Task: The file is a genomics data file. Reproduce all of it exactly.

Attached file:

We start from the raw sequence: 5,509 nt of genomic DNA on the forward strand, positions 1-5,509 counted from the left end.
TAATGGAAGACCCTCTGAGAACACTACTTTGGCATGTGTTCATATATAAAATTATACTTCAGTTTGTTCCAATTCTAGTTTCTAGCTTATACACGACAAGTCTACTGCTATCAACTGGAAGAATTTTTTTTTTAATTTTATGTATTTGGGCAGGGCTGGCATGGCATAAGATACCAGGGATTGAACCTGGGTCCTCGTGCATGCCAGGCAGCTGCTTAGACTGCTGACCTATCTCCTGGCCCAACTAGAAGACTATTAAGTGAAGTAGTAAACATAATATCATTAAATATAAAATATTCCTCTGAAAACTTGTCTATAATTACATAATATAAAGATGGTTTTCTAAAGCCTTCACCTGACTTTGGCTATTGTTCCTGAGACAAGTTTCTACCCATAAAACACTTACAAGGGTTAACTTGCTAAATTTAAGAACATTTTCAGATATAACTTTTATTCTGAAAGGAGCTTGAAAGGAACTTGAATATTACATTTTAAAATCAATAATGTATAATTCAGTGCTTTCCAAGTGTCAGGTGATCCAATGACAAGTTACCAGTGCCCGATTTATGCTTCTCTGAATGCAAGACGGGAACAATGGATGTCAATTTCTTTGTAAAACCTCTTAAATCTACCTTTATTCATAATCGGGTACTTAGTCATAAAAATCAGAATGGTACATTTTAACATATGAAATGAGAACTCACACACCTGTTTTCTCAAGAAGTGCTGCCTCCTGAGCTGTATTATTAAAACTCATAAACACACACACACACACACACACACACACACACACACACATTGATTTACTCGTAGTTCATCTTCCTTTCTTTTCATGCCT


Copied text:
We start from the raw sequence: 5,509 nt of genomic DNA on the forward strand, positions 1-5,509 counted from the left end.
TAATGGAAGACCCTCTGAGAACACTACTTTGGCATGTGTTCATATATAAAATTATACTTCAGTTTGTTCCAATTCTAGTTTCTAGCTTATACACGACAAGTCTACTGCTATCAACTGGAAGAATTTTTTTTTTAATTTTATGTATTTGGGCAGGGCTGGCATGGCATAAGATACCAGGGATTGAACCTGGGTCCTCGTGCATGCCAGGCAGCTGCTTAGACTGCTGACCTATCTCCTGGCCCAACTAGAAGACTATTAAGTGAAGTAGTAAACATAATATCATTAAATATAAAATATTCCTCTGAAAACTTGTCTATAATTACATAATATAAAGATGGTTTTCTAAAGCCTTCACCTGACTTTGGCTATTGTTCCTGAGACAAGTTTCTACCCATAAAACACTTACAAGGGTTAACTTGCTAAATTTAAGAACATTTTCAGATATAACTTTTATTCTGAAAGGAGCTTGAAAGGAACTTGAATATTACATTTTAAAATCAATAATGTATAATTCAGTGCTTTCCAAGTGTCAGGTGATCCAATGACAAGTTACCAGTGCCCGATTTATGCTTCTCTGAATGCAAGACGGGAACAATGGATGTCAATTTCTTTGTAAAACCTCTTAAATCTACCTTTATTCATAATCGGGTACTTAGTCATAAAAATCAGAATGGTACATTTTAACATATGAAATGAGAACTCACACACCTGTTTTCTCAAGAAGTGCTGCCTCCTGAGCTGTATTATTAAAACTCATAAACACACACACACACACACACACACACACACACACACACATTGATTTACTCGTAGTTCATCTTCCTTTCTTTTCATGCCT